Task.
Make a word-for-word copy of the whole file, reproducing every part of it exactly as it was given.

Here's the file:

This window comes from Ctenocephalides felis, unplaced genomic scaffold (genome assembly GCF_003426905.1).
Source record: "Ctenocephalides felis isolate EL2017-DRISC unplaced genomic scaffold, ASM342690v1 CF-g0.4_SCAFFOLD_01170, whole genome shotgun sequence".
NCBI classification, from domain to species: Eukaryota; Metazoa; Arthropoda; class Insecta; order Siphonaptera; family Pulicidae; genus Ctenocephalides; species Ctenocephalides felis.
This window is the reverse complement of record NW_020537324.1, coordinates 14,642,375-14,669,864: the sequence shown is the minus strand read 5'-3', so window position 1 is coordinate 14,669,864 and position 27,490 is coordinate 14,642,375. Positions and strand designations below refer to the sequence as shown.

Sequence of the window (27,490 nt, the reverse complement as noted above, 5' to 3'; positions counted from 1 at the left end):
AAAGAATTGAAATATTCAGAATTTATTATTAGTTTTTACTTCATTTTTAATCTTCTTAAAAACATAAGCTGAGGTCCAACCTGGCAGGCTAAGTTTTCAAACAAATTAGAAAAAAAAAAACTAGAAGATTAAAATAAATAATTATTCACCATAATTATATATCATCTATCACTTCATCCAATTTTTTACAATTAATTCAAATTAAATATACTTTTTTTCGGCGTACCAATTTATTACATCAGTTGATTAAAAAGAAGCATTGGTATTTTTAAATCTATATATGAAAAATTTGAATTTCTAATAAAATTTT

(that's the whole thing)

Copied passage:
This window comes from Ctenocephalides felis, unplaced genomic scaffold (genome assembly GCF_003426905.1).
Source record: "Ctenocephalides felis isolate EL2017-DRISC unplaced genomic scaffold, ASM342690v1 CF-g0.4_SCAFFOLD_01170, whole genome shotgun sequence".
NCBI classification, from domain to species: Eukaryota; Metazoa; Arthropoda; class Insecta; order Siphonaptera; family Pulicidae; genus Ctenocephalides; species Ctenocephalides felis.
This window is the reverse complement of record NW_020537324.1, coordinates 14,642,375-14,669,864: the sequence shown is the minus strand read 5'-3', so window position 1 is coordinate 14,669,864 and position 27,490 is coordinate 14,642,375. Positions and strand designations below refer to the sequence as shown.

Sequence of the window (27,490 nt, the reverse complement as noted above, 5' to 3'; positions counted from 1 at the left end):
AAAGAATTGAAATATTCAGAATTTATTATTAGTTTTTACTTCATTTTTAATCTTCTTAAAAACATAAGCTGAGGTCCAACCTGGCAGGCTAAGTTTTCAAACAAATTAGAAAAAAAAAAACTAGAAGATTAAAATAAATAATTATTCACCATAATTATATATCATCTATCACTTCATCCAATTTTTTACAATTAATTCAAATTAAATATACTTTTTTTCGGCGTACCAATTTATTACATCAGTTGATTAAAAAGAAGCATTGGTATTTTTAAATCTATATATGAAAAATTTGAATTTCTAATAAAATTTT